The basic methods of cooking haven’t changed for thousands of years. What you can do with a pot or pan over a heat source is endless. It seems a bit superfluous to get email notifications from refrigerators or use the telephone to control oven temperatures. Therefore, a bit of restraint might be prudent with technology in the kitchen. Perhaps having some low voltage wiring for things like a tablet adapter or USB ports can be useful. However, it’s USB today, and before you know it, a new type of adapter makes it obsolete. I say let connectivity be your senses and your kitchen the place for respite!
Hang out with me in the kitchen and you’ll probably hear, “A clean kitchen is a happy kitchen.” Cleanliness applies to surfaces, corners, material choices, major appliances, flooring, and hard to reach areas that can help or hinder keeping the kitchen clean. The clean factor can also add years of use to just about everything that gets installed. Think about how you operate, what you have, or what you’re getting that can help make your kitchen happy. You’ll be glad you did later on.
Depending on how invasive your project will be you may need a building permit that might include code upgrades. And if you’re adding or changing anything that affects the exterior of your building, you may also need to pass the proposal through your planning department. Then there’s your area sewer authority when it comes to adding sinks or dishwashers. Do this homework early as permitting can take time and comes with costs. The benefit to getting permits is you’ll most likely be required to hire licensed contractors. This is really important if issues arise later or if you sell your home.
An Apron and a Tool Belt
I would not be telling the truth if I said I was born to cook anything and everything. Same with construction. There are contractors who are genuinely interested in building kitchens and are good at it. Even better is when you find a contractor who likes to cook. This can be a valuable asset when it comes to the many details that can make your kitchen lasting inside and out. It’s also helpful to keep the standards high when coordinating and managing the parade of subcontractors who will be on your job.
What’s for Dinner?
How you’ll cook, store food, and wash the dishes during construction may be a little challenging at first but it can be helpful for learning how to be nimble in the kitchen. Plan how a makeshift kitchen will be set up and mention this early to your contractor so temporary hook-ups can be part of the estimate. Resourcefulness will go a long way. It can also be a factor when deciding what time of the year you’ll be doing the remodel. Portable induction burners are easy to clean and safe. Just make sure your cookware can be used with them. Or maybe it’s time to embrace the thrill of the grill!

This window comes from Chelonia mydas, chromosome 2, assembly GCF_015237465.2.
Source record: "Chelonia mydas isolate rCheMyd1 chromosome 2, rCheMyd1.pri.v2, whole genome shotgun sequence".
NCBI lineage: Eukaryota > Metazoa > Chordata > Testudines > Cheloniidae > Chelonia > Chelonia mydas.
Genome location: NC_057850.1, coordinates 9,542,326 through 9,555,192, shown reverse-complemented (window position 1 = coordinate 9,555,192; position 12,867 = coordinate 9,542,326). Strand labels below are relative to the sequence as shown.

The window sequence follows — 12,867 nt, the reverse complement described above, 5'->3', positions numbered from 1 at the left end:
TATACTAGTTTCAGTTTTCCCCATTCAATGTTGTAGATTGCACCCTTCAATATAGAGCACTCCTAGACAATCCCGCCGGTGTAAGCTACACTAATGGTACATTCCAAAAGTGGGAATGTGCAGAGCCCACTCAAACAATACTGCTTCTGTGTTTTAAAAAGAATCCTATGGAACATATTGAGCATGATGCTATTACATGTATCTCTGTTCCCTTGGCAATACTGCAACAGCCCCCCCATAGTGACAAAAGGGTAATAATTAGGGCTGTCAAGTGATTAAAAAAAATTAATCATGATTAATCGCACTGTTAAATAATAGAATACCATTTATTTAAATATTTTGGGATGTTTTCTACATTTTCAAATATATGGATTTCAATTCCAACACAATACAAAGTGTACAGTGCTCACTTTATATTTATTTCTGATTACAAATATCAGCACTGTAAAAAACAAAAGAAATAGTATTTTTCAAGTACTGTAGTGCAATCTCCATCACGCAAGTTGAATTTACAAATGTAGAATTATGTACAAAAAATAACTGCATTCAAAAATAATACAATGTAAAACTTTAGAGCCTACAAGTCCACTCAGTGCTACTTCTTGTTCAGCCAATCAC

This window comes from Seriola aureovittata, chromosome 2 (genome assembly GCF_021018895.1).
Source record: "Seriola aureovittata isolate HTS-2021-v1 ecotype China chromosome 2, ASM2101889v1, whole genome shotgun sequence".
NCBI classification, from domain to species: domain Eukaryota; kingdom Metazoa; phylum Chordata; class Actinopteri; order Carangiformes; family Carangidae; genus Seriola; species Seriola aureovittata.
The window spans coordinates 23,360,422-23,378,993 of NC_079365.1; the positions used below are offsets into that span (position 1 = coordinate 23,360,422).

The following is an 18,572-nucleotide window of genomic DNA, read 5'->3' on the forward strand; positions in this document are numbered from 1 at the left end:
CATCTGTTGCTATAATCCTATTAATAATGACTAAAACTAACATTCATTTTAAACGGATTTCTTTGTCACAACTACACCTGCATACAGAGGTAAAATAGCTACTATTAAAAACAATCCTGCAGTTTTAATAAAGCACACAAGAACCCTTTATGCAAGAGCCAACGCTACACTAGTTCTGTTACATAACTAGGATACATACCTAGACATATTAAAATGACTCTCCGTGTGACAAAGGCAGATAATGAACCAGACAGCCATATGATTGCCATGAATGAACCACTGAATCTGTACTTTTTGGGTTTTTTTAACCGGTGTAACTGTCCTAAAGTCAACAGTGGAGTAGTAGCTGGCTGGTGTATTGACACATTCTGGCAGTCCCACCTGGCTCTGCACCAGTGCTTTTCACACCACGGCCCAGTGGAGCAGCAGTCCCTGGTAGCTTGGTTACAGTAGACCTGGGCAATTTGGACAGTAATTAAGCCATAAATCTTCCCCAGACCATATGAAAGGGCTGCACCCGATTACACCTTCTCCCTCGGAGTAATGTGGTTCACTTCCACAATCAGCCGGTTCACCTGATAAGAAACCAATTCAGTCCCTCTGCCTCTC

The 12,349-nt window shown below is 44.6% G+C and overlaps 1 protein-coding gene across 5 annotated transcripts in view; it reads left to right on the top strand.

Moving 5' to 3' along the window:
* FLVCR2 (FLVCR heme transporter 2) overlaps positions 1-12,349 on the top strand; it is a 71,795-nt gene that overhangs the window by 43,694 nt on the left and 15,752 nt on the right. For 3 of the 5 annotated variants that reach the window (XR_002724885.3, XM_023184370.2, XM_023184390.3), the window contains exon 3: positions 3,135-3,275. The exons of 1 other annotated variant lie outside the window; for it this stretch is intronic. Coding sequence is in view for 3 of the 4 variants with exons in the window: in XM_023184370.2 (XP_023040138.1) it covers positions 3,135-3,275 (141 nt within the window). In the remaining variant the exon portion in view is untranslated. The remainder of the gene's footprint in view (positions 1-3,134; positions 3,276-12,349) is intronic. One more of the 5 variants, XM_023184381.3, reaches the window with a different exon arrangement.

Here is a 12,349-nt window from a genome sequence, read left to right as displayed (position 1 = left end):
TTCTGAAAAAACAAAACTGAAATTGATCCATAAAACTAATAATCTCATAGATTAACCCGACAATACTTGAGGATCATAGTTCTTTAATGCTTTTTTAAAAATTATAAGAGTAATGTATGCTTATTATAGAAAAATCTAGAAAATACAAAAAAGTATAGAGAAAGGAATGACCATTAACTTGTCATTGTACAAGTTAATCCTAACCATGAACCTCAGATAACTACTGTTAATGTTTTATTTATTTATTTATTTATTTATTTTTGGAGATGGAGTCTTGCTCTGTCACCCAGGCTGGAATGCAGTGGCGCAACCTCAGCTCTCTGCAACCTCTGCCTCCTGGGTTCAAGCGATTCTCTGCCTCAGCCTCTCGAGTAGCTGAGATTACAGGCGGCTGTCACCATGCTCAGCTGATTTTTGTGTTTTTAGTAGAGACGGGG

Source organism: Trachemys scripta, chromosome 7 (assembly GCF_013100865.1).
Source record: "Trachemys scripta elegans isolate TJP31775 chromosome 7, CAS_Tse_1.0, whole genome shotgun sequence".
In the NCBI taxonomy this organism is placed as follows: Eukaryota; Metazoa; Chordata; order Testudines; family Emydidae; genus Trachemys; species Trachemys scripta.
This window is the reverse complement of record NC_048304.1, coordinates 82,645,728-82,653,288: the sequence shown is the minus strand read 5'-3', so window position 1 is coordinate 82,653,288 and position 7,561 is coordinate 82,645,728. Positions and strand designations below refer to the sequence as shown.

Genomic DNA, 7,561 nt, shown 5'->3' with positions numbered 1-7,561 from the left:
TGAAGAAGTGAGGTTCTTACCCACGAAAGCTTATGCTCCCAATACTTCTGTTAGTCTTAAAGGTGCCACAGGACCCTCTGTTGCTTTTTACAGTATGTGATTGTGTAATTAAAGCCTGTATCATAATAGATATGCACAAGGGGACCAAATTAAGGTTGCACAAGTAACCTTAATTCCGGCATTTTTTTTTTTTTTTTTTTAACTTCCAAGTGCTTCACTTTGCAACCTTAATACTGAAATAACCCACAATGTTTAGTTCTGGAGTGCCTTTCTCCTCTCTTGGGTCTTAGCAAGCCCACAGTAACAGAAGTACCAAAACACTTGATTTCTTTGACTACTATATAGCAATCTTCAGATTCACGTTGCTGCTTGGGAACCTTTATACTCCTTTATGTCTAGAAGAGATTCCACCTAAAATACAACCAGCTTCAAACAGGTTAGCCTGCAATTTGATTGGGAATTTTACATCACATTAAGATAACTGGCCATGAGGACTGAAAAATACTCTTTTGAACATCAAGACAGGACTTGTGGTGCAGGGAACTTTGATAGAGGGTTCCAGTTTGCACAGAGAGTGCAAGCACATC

When the Honeymoon is Over
Know your guarantees early! For the most part, installation will be covered for a year. Try to negotiate two years especially for your cabinets. Materials, appliances, and fixtures have manufacturer’s guarantees. Do a thorough walk-through for everything before the service providers disappear. Then get in your kitchen! Anything that moves needs to be used to get a sense of what works, needs a tweak, a fix, or replacement. As fate will have it, things will start to go south after the guarantee period. So as much as possible, get everything done before the guarantee honeymoon is over.
Dollars and Sense
I saved the best for last: Budget. Every project is different. With so many variables—your purse, your space, your wants, needs, desires, and a plethora of material choices it’s hard to put an absolute dollar amount up front per square foot. Smart planning will help you get there. Collect the dots. Immerse yourself in the details. Be an informed shopper. Consider having a budget range. Pad yourself so you’re covered for possible “surprises.” You’ll be in great shape going into your project when you can weigh costs, benefits, and value.
Great cooking is all about the ingredients. In the evolution of a kitchen, it’s all about planning. There are so many benefits from this important part of the process that can make your kitchen a great place to be. And that’s a bonus for everyone.
I want to help you plan yours. In a four to five hour consultation, I can provide you with enough information to get underway. We’ll start with a site survey or review of any drawings you may have. Then I put on my toque – chef’s hat – and ask a lot of questions. We’ll go through the tips above and much more. I’ll share with you my proprietary space planning method that will be customized to your project. I will also provide you with an outline of details to start to think about so when you speak with your designer, contractor, and visit the showrooms, you’ll be ready and informed for the needs of your project.
Please contact me to arrange your personalized consultation. I look forward to learning about your project and working with you to create your Chef’s Kitchen.